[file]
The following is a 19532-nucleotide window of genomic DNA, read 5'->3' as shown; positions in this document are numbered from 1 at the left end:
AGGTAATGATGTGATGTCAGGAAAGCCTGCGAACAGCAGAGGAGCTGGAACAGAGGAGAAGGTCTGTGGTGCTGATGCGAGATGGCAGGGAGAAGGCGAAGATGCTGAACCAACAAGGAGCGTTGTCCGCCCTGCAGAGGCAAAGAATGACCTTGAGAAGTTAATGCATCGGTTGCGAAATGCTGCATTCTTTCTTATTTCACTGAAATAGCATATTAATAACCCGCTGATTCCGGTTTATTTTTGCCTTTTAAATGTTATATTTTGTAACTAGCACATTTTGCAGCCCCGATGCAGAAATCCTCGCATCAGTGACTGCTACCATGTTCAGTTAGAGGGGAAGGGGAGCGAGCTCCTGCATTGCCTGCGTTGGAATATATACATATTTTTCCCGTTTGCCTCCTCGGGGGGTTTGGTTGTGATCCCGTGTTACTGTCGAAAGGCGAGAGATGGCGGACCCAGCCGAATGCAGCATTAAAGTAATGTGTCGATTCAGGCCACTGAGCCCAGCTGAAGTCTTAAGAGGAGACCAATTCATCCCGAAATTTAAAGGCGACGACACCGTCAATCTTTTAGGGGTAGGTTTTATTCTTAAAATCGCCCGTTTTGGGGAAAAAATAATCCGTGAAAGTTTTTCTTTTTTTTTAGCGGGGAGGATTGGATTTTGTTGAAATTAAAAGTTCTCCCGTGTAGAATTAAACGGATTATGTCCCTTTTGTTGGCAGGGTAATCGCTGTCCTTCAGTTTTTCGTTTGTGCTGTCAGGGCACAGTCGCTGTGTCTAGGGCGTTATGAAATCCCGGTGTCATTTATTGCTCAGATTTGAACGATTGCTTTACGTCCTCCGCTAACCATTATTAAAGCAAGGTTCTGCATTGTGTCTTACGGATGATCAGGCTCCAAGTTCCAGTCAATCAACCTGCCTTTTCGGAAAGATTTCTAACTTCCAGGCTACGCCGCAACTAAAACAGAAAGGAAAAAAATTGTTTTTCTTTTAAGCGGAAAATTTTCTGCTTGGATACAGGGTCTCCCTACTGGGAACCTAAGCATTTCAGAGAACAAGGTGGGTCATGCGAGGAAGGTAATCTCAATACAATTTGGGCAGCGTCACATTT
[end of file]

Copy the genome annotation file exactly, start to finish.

The following is a 19532-nucleotide window of genomic DNA, read 5'->3' as shown; positions in this document are numbered from 1 at the left end:
AGGTAATGATGTGATGTCAGGAAAGCCTGCGAACAGCAGAGGAGCTGGAACAGAGGAGAAGGTCTGTGGTGCTGATGCGAGATGGCAGGGAGAAGGCGAAGATGCTGAACCAACAAGGAGCGTTGTCCGCCCTGCAGAGGCAAAGAATGACCTTGAGAAGTTAATGCATCGGTTGCGAAATGCTGCATTCTTTCTTATTTCACTGAAATAGCATATTAATAACCCGCTGATTCCGGTTTATTTTTGCCTTTTAAATGTTATATTTTGTAACTAGCACATTTTGCAGCCCCGATGCAGAAATCCTCGCATCAGTGACTGCTACCATGTTCAGTTAGAGGGGAAGGGGAGCGAGCTCCTGCATTGCCTGCGTTGGAATATATACATATTTTTCCCGTTTGCCTCCTCGGGGGGTTTGGTTGTGATCCCGTGTTACTGTCGAAAGGCGAGAGATGGCGGACCCAGCCGAATGCAGCATTAAAGTAATGTGTCGATTCAGGCCACTGAGCCCAGCTGAAGTCTTAAGAGGAGACCAATTCATCCCGAAATTTAAAGGCGACGACACCGTCAATCTTTTAGGGGTAGGTTTTATTCTTAAAATCGCCCGTTTTGGGGAAAAAATAATCCGTGAAAGTTTTTCTTTTTTTTTAGCGGGGAGGATTGGATTTTGTTGAAATTAAAAGTTCTCCCGTGTAGAATTAAACGGATTATGTCCCTTTTGTTGGCAGGGTAATCGCTGTCCTTCAGTTTTTCGTTTGTGCTGTCAGGGCACAGTCGCTGTGTCTAGGGCGTTATGAAATCCCGGTGTCATTTATTGCTCAGATTTGAACGATTGCTTTACGTCCTCCGCTAACCATTATTAAAGCAAGGTTCTGCATTGTGTCTTACGGATGATCAGGCTCCAAGTTCCAGTCAATCAACCTGCCTTTTCGGAAAGATTTCTAACTTCCAGGCTACGCCGCAACTAAAACAGAAAGGAAAAAAATTGTTTTTCTTTTAAGCGGAAAATTTTCTGCTTGGATACAGGGTCTCCCTACTGGGAACCTAAGCATTTCAGAGAACAAGGTGGGTCATGCGAGGAAGGTAATCTCAATACAATTTGGGCAGCGTCACATTT